Parents, never fear. Boy Toy isn’t quite the illicit sex-fest you may fear it to be (though it does have a few sex-scene flashbacks). The purpose of the novel is to examine one teen’s struggle to recover from a complex, traumatizing situation, and in my opinion, it does that perfectly. With well-developed characters and quick pacing, I’d recommend this novel for mature teens, ages 16-18.

Monday, June 8, 2015

Great Read; Just Ignore the Flawed Premise

Source: Publisher Website
Wither (Chemical Garden Trilogy #1) by Lauren DeStefano (Simon & Schuster Books for Young Readers, 2011, 358pp.)
 
In the world of Wither, men only live to age 25, while women live to age 20. After they reach those respective ages, each will fall prey to a malicious virus, and because of this, the world is becoming depopulated very quickly. In a frenzy to keep the human race from dying out, polygamy becomes the norm, and incidents of human trafficking go through the roof. “Gatherers” kidnap young girls to sell to the highest bidder. As the story opens, three young women are auctioned off to the wealthy Ashby household. Jenna, age 18, sullenly accepts her fate. Cecily, age 13, has always wanted to be a society wife, and rejoices. But Rhine, age 16, who has been separated from her beloved twin brother, vows to fight and escape by whatever means necessary...even if it means pretending to enjoy her captivity, until someone lets their guard down.

Some reviewers have questioned the validity and science behind the premise: how would a virus automatically kill off EVERYONE at the precise ages of 25 and 20? Why would North America alone survive the desolation of the Earth, while all other continents have been literally reduced to rubble? To which I would reply that yes, they’re correct. It is a flawed premise; the whole narrative is filled with scientific inaccuracies and other implausible details. Would I still recommend this book? Yes! But perhaps I should explain why, since I have criticized quite a few books in the past for their scientific implausibilities. The fact is, I was too swept up in the human aspects of the story to think about the science. The characters are all well-developed, and the villain is believably creepy. So, if that sort of thing bothers you, just skip it. If not, then enjoy the ride! Recommended for Ages 16-Up.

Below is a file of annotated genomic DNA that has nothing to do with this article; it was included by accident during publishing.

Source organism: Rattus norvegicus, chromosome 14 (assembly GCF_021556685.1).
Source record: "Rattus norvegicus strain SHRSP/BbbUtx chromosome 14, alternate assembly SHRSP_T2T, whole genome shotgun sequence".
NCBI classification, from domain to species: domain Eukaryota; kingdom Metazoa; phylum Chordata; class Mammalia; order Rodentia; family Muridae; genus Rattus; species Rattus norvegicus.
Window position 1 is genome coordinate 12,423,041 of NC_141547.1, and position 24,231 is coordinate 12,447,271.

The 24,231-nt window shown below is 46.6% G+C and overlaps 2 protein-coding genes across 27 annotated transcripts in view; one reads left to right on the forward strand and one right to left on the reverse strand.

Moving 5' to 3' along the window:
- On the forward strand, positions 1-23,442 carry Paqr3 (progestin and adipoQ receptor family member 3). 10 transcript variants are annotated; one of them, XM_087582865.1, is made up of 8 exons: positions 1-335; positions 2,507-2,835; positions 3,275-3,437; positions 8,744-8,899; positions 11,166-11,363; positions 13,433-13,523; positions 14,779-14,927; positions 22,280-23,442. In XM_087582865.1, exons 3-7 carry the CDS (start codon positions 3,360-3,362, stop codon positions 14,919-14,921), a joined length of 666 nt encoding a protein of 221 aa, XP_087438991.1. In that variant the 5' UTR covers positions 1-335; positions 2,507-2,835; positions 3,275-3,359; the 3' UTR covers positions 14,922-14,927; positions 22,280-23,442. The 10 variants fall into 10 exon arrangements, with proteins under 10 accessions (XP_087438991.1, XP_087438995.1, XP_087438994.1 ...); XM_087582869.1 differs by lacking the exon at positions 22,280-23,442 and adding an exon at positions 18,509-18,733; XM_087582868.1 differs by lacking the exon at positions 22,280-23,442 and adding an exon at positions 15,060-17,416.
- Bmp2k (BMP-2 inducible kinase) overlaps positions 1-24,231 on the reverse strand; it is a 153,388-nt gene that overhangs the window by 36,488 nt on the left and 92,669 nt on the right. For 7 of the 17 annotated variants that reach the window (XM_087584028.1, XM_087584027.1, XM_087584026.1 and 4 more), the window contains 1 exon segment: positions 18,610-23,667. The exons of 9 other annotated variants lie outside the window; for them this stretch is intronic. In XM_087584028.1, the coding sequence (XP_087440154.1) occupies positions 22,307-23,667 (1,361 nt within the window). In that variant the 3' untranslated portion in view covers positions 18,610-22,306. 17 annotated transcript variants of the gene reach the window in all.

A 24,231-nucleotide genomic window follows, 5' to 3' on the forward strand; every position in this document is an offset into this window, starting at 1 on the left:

Monday, June 1, 2015

A Gripping, Issue-Driven Debut

Source: Author Website
None of the Above by I.W. Gregorio (Balzer + Bray, 2015, 352pp.)

At 18, Kristin Lattimer discovers something shocking: although she has feminine features, she has male chromosomes and a hidden pair of gonads. In other words, she's intersex. When she makes the mistake of trusting her friends with this secret, word spreads quickly throughout the school. Friends turn into tormentors, and her boyfriend, Sam, publicly humiliates her for "lying" to him about her true gender. Suddenly adrift in a hostile environment, Kristin struggles to come to terms with her new identity, and with the loss of the people she once thought were her friends. While Gregorio's characters aren't exactly memorable, the heroine's struggle certainly is. This gripping, issue-driven debut successfully makes Kristin's dilemma relatable to all readers, and takes pains to correct common misconceptions about this little-talked-about condition. Recommended for Ages 16-18 for sexual content.

Ghost

Ghost (Track #1)  by Jason Reynolds ( Atheneum/Caitlyn Dlouhy  Books,  2016, 192pp.) Castle “Ghost” Cranshaw knows how to run from his ...